For this month, we take a break from the newly released books and look at the best-selling personal development books instead. These books not only give you valuable life lessons, they can change your life for the better as well.
Author: Carol Dweck
Publisher: Ballantine Books; Reprint edition (December 26, 2007)
World-renowned Stanford University psychologist Carol Dweck, in decades of research on achievement and success, has discovered a truly groundbreaking idea-the power of our mindset.
Dweck explains why it’s not just our abilities and talent that bring us success-but whether we approach them with a fixed or growth mindset. She makes clear why praising intelligence and ability doesn’t foster self-esteem and lead to accomplishment, but may actually jeopardize success. With the right mindset, we can motivate our kids and help them to raise their grades, as well as reach our own goals-personal and professional. Dweck reveals what all great parents, teachers, CEOs, and athletes already know: how a simple idea about the brain can create a love of learning and a resilience that is the basis of great accomplishment in every area.
Full Title: The Four Agreements: A Practical Guide to Personal Freedom (A Toltec Wisdom Book)
Author: Don Miguel Ruiz
Publisher: Amber-Allen Publishing (November 7, 1997)
Rooted in traditional Toltec wisdom beliefs, four agreements in life are essential steps on the path to personal freedom. As beliefs are transformed through maintaining these agreements, shamanic teacher and healer don Miguel Ruiz asserts lives will “become filled with grace, peace, and unconditional love.
Full Title: The Gifts of Imperfection: Let Go of Who You Think You’re Supposed to Be and Embrace Who You Are
Author: Brene Brown
Publisher: Hazelden; 1 edition (August 27, 2010)
In The Gifts of Imperfection, Brené Brown, a leading expert on shame, authenticity, and belonging, shares ten guideposts on the power of Wholehearted living-a way of engaging with the world from a place of worthiness.
Each day we face a barrage of images and messages from society and the media telling us who, what, and how we should be. We are led to believe that if we could only look perfect and lead perfect lives, we’d no longer feel inadequate. So most of us perform, please, and perfect, all the while thinking, “What if I can’t keep all of these balls in the air? Why isn’t everyone else working harder and living up to my expectations? What will people think if I fail or give up? When can I stop proving myself?”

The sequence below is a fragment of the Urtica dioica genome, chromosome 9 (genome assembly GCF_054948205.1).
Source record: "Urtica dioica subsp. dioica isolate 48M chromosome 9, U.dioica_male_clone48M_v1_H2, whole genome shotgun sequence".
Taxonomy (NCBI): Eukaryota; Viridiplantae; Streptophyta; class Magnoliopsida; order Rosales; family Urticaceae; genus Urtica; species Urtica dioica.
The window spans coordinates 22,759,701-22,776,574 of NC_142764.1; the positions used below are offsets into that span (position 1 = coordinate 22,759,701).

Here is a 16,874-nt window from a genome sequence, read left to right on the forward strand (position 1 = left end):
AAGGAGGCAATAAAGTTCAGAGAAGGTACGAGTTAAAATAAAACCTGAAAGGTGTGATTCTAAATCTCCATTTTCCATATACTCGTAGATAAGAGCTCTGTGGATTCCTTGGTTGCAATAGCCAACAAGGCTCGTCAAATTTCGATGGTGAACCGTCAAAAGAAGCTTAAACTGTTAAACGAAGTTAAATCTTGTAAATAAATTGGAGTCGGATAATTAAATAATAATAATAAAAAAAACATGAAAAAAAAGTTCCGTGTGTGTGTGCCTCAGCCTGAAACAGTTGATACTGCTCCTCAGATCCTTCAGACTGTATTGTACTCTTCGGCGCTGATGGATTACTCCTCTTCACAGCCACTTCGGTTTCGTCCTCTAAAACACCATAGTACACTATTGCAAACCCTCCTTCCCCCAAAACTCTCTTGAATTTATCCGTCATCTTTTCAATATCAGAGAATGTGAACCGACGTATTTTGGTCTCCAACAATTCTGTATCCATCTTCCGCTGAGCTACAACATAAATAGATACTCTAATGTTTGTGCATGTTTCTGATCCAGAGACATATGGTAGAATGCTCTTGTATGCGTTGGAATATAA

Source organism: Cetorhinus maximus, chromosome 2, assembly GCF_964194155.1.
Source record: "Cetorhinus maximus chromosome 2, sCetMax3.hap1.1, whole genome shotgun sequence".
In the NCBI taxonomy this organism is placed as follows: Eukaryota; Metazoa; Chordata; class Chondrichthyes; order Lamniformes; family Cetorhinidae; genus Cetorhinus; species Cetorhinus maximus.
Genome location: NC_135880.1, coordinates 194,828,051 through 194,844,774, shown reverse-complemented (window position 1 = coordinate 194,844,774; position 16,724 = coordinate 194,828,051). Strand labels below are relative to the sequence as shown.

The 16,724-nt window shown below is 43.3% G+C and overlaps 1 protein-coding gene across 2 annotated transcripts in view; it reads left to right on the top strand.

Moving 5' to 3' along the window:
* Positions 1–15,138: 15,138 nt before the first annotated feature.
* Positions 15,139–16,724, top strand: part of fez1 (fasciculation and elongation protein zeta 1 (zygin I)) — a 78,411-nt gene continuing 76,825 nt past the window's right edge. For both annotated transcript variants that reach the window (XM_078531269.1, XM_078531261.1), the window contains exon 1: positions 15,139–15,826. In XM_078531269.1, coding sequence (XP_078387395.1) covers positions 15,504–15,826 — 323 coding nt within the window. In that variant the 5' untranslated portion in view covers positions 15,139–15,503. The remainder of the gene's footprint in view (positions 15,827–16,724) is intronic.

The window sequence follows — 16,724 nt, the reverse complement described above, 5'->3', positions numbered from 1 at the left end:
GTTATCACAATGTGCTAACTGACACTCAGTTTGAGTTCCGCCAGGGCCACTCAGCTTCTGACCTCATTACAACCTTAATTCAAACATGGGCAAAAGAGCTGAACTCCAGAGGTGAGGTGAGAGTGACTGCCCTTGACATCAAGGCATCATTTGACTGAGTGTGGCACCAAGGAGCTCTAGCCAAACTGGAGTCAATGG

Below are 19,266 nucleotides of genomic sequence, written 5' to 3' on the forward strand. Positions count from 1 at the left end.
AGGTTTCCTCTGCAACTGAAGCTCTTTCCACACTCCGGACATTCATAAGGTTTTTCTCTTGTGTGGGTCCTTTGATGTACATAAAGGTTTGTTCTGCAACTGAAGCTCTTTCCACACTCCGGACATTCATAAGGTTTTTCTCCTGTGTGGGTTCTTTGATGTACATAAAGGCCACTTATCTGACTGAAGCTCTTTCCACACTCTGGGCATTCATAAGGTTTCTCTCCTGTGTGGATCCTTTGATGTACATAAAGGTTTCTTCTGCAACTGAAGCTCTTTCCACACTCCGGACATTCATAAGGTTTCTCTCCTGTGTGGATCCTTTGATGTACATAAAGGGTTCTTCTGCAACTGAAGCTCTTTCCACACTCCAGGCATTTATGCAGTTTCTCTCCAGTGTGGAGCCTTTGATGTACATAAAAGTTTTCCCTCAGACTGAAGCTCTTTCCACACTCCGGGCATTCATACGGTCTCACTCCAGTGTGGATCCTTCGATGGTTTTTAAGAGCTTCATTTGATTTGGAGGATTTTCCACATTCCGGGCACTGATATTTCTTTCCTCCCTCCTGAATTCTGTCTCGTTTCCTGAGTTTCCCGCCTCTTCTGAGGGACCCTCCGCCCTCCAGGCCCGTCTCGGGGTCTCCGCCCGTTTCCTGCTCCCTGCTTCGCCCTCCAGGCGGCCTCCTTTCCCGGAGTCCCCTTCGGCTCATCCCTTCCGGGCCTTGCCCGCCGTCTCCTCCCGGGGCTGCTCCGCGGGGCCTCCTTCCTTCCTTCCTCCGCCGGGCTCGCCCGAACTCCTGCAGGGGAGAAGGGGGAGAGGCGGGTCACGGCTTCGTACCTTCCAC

In her ten guideposts, Brown engages our minds, hearts, and spirits as she explores how we can cultivate the courage, compassion, and connection to wake up in the morning and think, “No matter what gets done and how much is left undone, I am enough,” and to go to bed at night thinking, “Yes, I am sometimes afraid, but I am also brave. And, yes, I am imperfect and vulnerable, but that doesn’t change the truth that I am worthy of love and belonging.”
Full Title: Daring Greatly: How the Courage to Be Vulnerable Transforms the Way We Live, Love, Parent, and Lead
Author: Brené Brown
Publisher: Avery; Reprint edition (April 7, 2015)
“It is not the critic who counts; not the man who points out how the strong man stumbles, or where the doer of deeds could have done them better. The credit belongs to the man who is actually in the arena, whose face is marred by dust and sweat and blood; who strives valiantly; . . . who at the best knows in the end the triumph of high achievement, and who at worst, if he fails, at least fails while daring greatly.”-Theodore Roosevelt
Every day we experience the uncertainty, risks, and emotional exposure that define what it means to be vulnerable or to dare greatly. Based on twelve years of pioneering research, Dr. Brené Brown dispels the cultural myth that vulnerability is weakness and argues that it is, in truth, our most accurate measure of courage.
Brown explains how vulnerability is both the core of difficult emotions like fear, grief, and disappointment, and the birthplace of love, belonging, joy, empathy, innovation, and creativity. She writes: “When we shut ourselves off from vulnerability, we distance ourselves from the experiences that bring purpose and meaning to our lives.”
Daring Greatly is not about winning or losing. It’s about courage. In a world where “never enough” dominates and feeling afraid has become second nature, vulnerability is subversive. Uncomfortable. It’s even a little dangerous at times. And, without question, putting ourselves out there means there’s a far greater risk of getting criticized or feeling hurt. But when we step back and examine our lives, we will find that nothing is as uncomfortable, dangerous, and hurtful as standing on the outside of our lives looking in and wondering what it would be like if we had the courage to step into the arena-whether it’s a new relationship, an important meeting, the creative process, or a difficult family conversation. Daring Greatly is a practice and a powerful new vision for letting ourselves be seen.
Full Title: The Power of Habit: Why We Do What We Do in Life and Business
Author: Charles Duhigg
Publisher: Random House Trade Paperbacks (January 7, 2014)
In The Power of Habit, Pulitzer Prize-winning business reporter Charles Duhigg takes us to the thrilling edge of scientific discoveries that explain why habits exist and how they can be changed. Distilling vast amounts of information into engrossing narratives that take us from the boardrooms of Procter & Gamble to sidelines of the NFL to the front lines of the civil rights movement, Duhigg presents a whole new understanding of human nature and its potential. At its core, The Power of Habit contains an exhilarating argument: The key to exercising regularly, losing weight, being more productive, and achieving success is understanding how habits work. As Duhigg shows, by harnessing this new science, we can transform our businesses, our communities, and our lives.